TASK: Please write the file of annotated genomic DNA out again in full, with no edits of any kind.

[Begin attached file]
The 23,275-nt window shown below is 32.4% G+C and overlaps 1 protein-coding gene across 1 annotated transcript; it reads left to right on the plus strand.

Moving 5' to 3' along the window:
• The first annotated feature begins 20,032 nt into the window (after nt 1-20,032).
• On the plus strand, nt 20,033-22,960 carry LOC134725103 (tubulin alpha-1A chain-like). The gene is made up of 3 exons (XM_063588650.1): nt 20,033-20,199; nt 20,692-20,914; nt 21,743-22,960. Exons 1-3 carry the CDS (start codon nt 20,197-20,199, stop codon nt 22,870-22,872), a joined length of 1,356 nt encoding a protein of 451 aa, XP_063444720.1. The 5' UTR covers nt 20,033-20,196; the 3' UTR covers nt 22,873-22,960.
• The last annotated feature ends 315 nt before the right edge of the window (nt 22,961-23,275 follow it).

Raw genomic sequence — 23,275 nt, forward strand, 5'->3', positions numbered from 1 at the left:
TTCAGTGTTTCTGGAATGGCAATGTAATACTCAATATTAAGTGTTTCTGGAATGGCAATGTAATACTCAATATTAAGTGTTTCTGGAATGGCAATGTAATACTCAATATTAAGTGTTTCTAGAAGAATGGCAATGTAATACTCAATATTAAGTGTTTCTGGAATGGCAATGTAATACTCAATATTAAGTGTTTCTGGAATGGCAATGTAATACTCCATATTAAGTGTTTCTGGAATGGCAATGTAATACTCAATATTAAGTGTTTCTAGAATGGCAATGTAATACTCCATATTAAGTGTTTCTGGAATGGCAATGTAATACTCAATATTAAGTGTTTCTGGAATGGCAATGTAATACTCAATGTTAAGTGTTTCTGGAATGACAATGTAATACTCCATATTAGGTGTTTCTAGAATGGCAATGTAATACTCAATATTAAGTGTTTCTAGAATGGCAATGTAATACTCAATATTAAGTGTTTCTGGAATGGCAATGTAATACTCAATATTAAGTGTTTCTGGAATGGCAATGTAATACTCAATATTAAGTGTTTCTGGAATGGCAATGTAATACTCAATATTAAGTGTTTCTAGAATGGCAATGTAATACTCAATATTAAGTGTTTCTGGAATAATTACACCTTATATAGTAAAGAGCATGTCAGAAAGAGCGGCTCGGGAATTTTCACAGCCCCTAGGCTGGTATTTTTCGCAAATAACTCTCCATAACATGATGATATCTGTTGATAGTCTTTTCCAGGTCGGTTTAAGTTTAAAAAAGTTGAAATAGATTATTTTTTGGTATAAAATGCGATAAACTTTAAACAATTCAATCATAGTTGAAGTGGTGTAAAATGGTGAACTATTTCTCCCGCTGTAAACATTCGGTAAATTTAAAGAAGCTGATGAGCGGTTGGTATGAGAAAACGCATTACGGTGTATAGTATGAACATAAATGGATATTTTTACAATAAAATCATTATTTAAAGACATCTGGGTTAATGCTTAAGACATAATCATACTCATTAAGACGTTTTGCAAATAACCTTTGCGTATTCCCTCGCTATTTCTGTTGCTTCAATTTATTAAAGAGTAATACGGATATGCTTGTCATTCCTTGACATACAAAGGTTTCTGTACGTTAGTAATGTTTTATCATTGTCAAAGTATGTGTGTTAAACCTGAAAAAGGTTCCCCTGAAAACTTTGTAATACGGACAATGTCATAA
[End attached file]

The 23,275-nt window shown below is 32.4% G+C and overlaps 1 protein-coding gene across 1 annotated transcript; it reads left to right on the plus strand.

Moving 5' to 3' along the window:
• The first annotated feature begins 20,032 nt into the window (after nt 1-20,032).
• On the plus strand, nt 20,033-22,960 carry LOC134725103 (tubulin alpha-1A chain-like). The gene is made up of 3 exons (XM_063588650.1): nt 20,033-20,199; nt 20,692-20,914; nt 21,743-22,960. Exons 1-3 carry the CDS (start codon nt 20,197-20,199, stop codon nt 22,870-22,872), a joined length of 1,356 nt encoding a protein of 451 aa, XP_063444720.1. The 5' UTR covers nt 20,033-20,196; the 3' UTR covers nt 22,873-22,960.
• The last annotated feature ends 315 nt before the right edge of the window (nt 22,961-23,275 follow it).

Raw genomic sequence — 23,275 nt, forward strand, 5'->3', positions numbered from 1 at the left:
TTCAGTGTTTCTGGAATGGCAATGTAATACTCAATATTAAGTGTTTCTGGAATGGCAATGTAATACTCAATATTAAGTGTTTCTGGAATGGCAATGTAATACTCAATATTAAGTGTTTCTAGAAGAATGGCAATGTAATACTCAATATTAAGTGTTTCTGGAATGGCAATGTAATACTCAATATTAAGTGTTTCTGGAATGGCAATGTAATACTCCATATTAAGTGTTTCTGGAATGGCAATGTAATACTCAATATTAAGTGTTTCTAGAATGGCAATGTAATACTCCATATTAAGTGTTTCTGGAATGGCAATGTAATACTCAATATTAAGTGTTTCTGGAATGGCAATGTAATACTCAATGTTAAGTGTTTCTGGAATGACAATGTAATACTCCATATTAGGTGTTTCTAGAATGGCAATGTAATACTCAATATTAAGTGTTTCTAGAATGGCAATGTAATACTCAATATTAAGTGTTTCTGGAATGGCAATGTAATACTCAATATTAAGTGTTTCTGGAATGGCAATGTAATACTCAATATTAAGTGTTTCTGGAATGGCAATGTAATACTCAATATTAAGTGTTTCTAGAATGGCAATGTAATACTCAATATTAAGTGTTTCTGGAATAATTACACCTTATATAGTAAAGAGCATGTCAGAAAGAGCGGCTCGGGAATTTTCACAGCCCCTAGGCTGGTATTTTTCGCAAATAACTCTCCATAACATGATGATATCTGTTGATAGTCTTTTCCAGGTCGGTTTAAGTTTAAAAAAGTTGAAATAGATTATTTTTTGGTATAAAATGCGATAAACTTTAAACAATTCAATCATAGTTGAAGTGGTGTAAAATGGTGAACTATTTCTCCCGCTGTAAACATTCGGTAAATTTAAAGAAGCTGATGAGCGGTTGGTATGAGAAAACGCATTACGGTGTATAGTATGAACATAAATGGATATTTTTACAATAAAATCATTATTTAAAGACATCTGGGTTAATGCTTAAGACATAATCATACTCATTAAGACGTTTTGCAAATAACCTTTGCGTATTCCCTCGCTATTTCTGTTGCTTCAATTTATTAAAGAGTAATACGGATATGCTTGTCATTCCTTGACATACAAAGGTTTCTGTACGTTAGTAATGTTTTATCATTGTCAAAGTATGTGTGTTAAACCTGAAAAAGGTTCCCCTGAAAACTTTGTAATACGGACAATGTCATAA